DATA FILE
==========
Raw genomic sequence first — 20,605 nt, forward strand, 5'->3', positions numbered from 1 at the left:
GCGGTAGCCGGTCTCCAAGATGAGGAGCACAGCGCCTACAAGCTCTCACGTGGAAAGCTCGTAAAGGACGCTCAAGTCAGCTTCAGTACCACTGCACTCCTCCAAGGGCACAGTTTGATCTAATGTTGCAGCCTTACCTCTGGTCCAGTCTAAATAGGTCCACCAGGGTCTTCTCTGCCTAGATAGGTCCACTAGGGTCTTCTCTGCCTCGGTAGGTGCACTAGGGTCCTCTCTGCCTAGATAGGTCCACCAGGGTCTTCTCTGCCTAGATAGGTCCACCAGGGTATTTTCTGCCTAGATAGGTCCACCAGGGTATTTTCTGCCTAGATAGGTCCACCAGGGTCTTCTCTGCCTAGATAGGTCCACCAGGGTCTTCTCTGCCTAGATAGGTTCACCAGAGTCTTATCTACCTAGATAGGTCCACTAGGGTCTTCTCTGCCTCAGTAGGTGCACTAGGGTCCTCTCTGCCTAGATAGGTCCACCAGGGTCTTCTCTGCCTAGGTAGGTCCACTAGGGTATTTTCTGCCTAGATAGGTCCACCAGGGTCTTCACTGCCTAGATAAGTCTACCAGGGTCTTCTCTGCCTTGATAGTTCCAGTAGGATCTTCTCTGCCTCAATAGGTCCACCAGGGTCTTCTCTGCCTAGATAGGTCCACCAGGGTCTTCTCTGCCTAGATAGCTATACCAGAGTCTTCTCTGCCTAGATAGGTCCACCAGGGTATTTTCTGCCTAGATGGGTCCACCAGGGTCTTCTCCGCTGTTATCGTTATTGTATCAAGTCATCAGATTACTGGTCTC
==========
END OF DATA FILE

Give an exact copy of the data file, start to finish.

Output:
Raw genomic sequence first — 20,605 nt, forward strand, 5'->3', positions numbered from 1 at the left:
GCGGTAGCCGGTCTCCAAGATGAGGAGCACAGCGCCTACAAGCTCTCACGTGGAAAGCTCGTAAAGGACGCTCAAGTCAGCTTCAGTACCACTGCACTCCTCCAAGGGCACAGTTTGATCTAATGTTGCAGCCTTACCTCTGGTCCAGTCTAAATAGGTCCACCAGGGTCTTCTCTGCCTAGATAGGTCCACTAGGGTCTTCTCTGCCTCGGTAGGTGCACTAGGGTCCTCTCTGCCTAGATAGGTCCACCAGGGTCTTCTCTGCCTAGATAGGTCCACCAGGGTATTTTCTGCCTAGATAGGTCCACCAGGGTATTTTCTGCCTAGATAGGTCCACCAGGGTCTTCTCTGCCTAGATAGGTCCACCAGGGTCTTCTCTGCCTAGATAGGTTCACCAGAGTCTTATCTACCTAGATAGGTCCACTAGGGTCTTCTCTGCCTCAGTAGGTGCACTAGGGTCCTCTCTGCCTAGATAGGTCCACCAGGGTCTTCTCTGCCTAGGTAGGTCCACTAGGGTATTTTCTGCCTAGATAGGTCCACCAGGGTCTTCACTGCCTAGATAAGTCTACCAGGGTCTTCTCTGCCTTGATAGTTCCAGTAGGATCTTCTCTGCCTCAATAGGTCCACCAGGGTCTTCTCTGCCTAGATAGGTCCACCAGGGTCTTCTCTGCCTAGATAGCTATACCAGAGTCTTCTCTGCCTAGATAGGTCCACCAGGGTATTTTCTGCCTAGATGGGTCCACCAGGGTCTTCTCCGCTGTTATCGTTATTGTATCAAGTCATCAGATTACTGGTCTC